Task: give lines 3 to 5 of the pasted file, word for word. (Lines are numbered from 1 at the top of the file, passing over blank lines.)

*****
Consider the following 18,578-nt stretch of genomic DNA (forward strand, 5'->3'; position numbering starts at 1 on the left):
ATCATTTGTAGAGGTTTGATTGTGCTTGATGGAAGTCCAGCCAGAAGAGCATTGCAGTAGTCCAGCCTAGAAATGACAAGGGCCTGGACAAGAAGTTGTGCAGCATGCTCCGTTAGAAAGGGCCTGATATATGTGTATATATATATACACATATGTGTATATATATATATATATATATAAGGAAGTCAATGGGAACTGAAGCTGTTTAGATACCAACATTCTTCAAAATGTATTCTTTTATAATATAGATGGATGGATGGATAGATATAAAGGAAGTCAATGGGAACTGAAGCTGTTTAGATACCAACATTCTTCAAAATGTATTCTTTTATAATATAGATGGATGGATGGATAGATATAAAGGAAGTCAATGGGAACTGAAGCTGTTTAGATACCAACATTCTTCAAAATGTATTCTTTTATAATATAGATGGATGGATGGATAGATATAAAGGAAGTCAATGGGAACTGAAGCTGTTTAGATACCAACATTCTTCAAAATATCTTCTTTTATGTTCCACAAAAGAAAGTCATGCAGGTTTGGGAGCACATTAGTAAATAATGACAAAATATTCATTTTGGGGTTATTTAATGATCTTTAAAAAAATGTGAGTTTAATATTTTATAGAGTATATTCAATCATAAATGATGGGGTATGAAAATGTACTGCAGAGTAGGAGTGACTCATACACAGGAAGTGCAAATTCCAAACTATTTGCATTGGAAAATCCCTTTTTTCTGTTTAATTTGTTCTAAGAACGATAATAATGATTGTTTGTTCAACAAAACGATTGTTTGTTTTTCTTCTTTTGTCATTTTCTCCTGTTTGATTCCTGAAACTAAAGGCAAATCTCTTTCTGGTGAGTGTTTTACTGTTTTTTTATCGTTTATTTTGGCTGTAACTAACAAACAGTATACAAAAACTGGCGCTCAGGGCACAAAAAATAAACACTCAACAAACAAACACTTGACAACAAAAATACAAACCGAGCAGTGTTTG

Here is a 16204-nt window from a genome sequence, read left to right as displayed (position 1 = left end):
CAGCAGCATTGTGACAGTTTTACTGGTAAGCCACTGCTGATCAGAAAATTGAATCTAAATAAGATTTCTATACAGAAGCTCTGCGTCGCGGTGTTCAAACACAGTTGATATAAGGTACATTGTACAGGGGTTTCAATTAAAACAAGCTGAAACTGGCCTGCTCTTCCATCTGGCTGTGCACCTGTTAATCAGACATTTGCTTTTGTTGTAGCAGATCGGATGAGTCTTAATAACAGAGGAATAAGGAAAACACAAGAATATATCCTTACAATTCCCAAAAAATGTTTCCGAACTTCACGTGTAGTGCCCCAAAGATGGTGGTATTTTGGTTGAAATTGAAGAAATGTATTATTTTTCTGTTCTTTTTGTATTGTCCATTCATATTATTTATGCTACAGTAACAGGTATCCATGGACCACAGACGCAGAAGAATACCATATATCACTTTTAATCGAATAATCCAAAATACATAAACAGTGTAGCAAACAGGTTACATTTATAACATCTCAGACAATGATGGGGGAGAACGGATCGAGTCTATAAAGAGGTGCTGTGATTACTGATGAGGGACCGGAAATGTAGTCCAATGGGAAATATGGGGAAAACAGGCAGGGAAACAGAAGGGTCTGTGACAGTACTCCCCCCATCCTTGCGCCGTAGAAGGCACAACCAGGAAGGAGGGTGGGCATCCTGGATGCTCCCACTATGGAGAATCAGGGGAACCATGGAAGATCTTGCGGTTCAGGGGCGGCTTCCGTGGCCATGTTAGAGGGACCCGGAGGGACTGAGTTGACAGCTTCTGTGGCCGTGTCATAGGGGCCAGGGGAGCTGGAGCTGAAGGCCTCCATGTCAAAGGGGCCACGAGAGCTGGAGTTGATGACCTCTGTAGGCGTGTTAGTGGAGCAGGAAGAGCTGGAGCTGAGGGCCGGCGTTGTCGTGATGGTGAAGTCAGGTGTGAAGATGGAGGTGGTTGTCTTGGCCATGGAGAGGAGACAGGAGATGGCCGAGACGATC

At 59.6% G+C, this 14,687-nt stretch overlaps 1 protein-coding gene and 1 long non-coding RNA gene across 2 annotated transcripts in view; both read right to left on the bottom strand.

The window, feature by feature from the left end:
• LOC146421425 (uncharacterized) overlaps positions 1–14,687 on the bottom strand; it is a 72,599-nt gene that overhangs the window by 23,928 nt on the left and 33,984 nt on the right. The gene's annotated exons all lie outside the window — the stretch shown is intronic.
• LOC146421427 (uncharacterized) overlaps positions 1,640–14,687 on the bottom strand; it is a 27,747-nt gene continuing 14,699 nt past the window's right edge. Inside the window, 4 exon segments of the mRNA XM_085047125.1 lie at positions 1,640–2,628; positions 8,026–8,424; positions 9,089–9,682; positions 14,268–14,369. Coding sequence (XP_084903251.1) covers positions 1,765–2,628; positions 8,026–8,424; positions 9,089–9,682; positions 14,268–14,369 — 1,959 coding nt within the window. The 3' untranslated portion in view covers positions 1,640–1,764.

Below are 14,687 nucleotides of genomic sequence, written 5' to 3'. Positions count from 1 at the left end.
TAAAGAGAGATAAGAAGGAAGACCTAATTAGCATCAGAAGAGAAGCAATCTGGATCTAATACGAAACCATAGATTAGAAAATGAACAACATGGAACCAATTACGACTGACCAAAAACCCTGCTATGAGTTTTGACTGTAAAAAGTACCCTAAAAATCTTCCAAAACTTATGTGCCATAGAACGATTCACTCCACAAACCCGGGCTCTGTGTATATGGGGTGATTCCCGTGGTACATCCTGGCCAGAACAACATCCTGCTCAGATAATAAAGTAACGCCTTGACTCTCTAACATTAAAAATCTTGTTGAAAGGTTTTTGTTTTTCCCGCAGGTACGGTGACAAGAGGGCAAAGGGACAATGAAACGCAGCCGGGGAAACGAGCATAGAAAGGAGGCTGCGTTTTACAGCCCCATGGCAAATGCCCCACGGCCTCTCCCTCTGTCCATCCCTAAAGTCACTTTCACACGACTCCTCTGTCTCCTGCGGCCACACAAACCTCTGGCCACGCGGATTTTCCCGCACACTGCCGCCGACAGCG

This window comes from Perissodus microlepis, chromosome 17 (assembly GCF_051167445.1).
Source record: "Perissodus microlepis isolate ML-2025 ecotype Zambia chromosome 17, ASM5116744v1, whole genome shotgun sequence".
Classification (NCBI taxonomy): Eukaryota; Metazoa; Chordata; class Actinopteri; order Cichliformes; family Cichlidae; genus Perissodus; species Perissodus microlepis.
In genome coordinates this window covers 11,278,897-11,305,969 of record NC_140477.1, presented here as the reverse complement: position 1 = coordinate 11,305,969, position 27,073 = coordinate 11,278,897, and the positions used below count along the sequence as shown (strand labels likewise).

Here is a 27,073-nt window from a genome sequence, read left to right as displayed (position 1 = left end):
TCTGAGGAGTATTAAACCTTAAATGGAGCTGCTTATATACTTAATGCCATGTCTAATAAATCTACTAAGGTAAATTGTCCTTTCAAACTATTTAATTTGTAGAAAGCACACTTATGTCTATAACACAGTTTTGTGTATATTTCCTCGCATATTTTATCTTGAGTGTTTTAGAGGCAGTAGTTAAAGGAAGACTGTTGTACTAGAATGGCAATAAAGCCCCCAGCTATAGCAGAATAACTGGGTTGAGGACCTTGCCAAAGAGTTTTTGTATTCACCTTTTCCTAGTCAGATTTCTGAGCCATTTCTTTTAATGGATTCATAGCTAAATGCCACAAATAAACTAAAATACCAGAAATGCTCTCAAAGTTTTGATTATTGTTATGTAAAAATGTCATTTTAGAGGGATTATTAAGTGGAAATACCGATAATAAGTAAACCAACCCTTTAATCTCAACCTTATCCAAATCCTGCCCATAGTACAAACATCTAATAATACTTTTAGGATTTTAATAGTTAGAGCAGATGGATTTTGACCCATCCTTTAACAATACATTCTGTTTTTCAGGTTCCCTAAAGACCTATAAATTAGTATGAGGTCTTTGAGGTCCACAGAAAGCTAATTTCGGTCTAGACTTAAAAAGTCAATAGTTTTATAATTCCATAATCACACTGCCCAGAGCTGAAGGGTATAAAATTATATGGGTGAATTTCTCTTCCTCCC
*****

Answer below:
Here is a 16204-nt window from a genome sequence, read left to right as displayed (position 1 = left end):
CAGCAGCATTGTGACAGTTTTACTGGTAAGCCACTGCTGATCAGAAAATTGAATCTAAATAAGATTTCTATACAGAAGCTCTGCGTCGCGGTGTTCAAACACAGTTGATATAAGGTACATTGTACAGGGGTTTCAATTAAAACAAGCTGAAACTGGCCTGCTCTTCCATCTGGCTGTGCACCTGTTAATCAGACATTTGCTTTTGTTGTAGCAGATCGGATGAGTCTTAATAACAGAGGAATAAGGAAAACACAAGAATATATCCTTACAATTCCCAAAAAATGTTTCCGAACTTCACGTGTAGTGCCCCAAAGATGGTGGTATTTTGGTTGAAATTGAAGAAATGTATTATTTTTCTGTTCTTTTTGTATTGTCCATTCATATTATTTATGCTACAGTAACAGGTATCCATGGACCACAGACGCAGAAGAATACCATATATCACTTTTAATCGAATAATCCAAAATACATAAACAGTGTAGCAAACAGGTTACATTTATAACATCTCAGACAATGATGGGGGAGAACGGATCGAGTCTATAAAGAGGTGCTGTGATTACTGATGAGGGACCGGAAATGTAGTCCAATGGGAAATATGGGGAAAACAGGCAGGGAAACAGAAGGGTCTGTGACAGTACTCCCCCCATCCTTGCGCCGTAGAAGGCACAACCAGGAAGGAGGGTGGGCATCCTGGATGCTCCCACTATGGAGAATCAGGGGAACCATGGAAGATCTTGCGGTTCAGGGGCGGCTTCCGTGGCCATGTTAGAGGGACCCGGAGGGACTGAGTTGACAGCTTCTGTGGCCGTGTCATAGGGGCCAGGGGAGCTGGAGCTGAAGGCCTCCATGTCAAAGGGGCCACGAGAGCTGGAGTTGATGACCTCTGTAGGCGTGTTAGTGGAGCAGGAAGAGCTGGAGCTGAGGGCCGGCGTTGTCGTGATGGTGAAGTCAGGTGTGAAGATGGAGGTGGTTGTCTTGGCCATGGAGAGGAGACAGGAGATGGCCGAGACGATC

At 59.6% G+C, this 14,687-nt stretch overlaps 1 protein-coding gene and 1 long non-coding RNA gene across 2 annotated transcripts in view; both read right to left on the bottom strand.